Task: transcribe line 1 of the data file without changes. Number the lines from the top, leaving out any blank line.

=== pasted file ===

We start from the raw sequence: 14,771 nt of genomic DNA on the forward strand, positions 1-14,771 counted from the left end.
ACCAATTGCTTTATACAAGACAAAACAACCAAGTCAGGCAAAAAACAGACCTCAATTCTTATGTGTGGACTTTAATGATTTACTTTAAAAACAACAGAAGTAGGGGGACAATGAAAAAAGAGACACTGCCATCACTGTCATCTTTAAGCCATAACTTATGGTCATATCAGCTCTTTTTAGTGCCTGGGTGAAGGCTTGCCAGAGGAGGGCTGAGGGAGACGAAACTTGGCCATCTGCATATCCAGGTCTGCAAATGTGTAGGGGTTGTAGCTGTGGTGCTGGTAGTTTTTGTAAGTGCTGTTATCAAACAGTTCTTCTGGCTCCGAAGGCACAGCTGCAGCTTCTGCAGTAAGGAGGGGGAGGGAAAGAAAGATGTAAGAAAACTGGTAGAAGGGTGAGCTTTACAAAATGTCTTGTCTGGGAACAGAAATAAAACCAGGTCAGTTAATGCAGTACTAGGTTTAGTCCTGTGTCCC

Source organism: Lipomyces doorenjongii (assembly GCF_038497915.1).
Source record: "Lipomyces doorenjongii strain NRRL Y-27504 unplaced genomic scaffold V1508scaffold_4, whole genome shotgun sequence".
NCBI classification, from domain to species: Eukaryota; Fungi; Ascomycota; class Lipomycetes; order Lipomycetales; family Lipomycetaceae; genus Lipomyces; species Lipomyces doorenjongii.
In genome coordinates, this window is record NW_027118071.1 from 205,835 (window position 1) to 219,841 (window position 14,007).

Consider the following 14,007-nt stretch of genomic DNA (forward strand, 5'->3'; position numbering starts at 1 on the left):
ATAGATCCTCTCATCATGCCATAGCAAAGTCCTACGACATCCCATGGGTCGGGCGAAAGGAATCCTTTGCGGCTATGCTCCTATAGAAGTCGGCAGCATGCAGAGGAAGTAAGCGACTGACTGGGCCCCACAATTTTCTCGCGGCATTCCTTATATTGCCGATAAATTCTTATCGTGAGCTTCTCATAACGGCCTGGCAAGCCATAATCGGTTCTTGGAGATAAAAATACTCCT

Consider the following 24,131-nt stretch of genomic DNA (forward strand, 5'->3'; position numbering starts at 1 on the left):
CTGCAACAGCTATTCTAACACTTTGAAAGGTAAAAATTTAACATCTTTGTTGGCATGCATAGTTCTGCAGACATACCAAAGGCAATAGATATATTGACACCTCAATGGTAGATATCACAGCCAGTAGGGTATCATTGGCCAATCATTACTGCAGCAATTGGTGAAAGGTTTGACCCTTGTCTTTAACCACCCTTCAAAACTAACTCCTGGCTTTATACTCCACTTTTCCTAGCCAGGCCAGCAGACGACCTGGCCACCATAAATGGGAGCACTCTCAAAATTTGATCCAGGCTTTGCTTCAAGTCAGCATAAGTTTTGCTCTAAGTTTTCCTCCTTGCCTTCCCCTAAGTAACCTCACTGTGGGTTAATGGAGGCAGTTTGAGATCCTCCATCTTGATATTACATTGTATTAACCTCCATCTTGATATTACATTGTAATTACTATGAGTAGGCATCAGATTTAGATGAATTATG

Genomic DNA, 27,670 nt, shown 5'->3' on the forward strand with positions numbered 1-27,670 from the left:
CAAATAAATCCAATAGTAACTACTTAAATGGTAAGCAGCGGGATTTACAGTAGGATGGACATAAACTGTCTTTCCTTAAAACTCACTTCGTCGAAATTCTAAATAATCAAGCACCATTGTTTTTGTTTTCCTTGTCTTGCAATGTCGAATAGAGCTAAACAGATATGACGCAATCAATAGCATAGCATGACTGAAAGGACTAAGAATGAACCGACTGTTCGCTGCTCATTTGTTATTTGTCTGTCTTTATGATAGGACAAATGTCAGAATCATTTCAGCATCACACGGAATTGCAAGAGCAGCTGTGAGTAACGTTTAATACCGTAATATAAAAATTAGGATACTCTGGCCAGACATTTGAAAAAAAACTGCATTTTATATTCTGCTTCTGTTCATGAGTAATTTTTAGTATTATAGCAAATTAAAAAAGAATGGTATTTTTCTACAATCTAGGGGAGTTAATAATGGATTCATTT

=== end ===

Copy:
We start from the raw sequence: 14,771 nt of genomic DNA on the forward strand, positions 1-14,771 counted from the left end.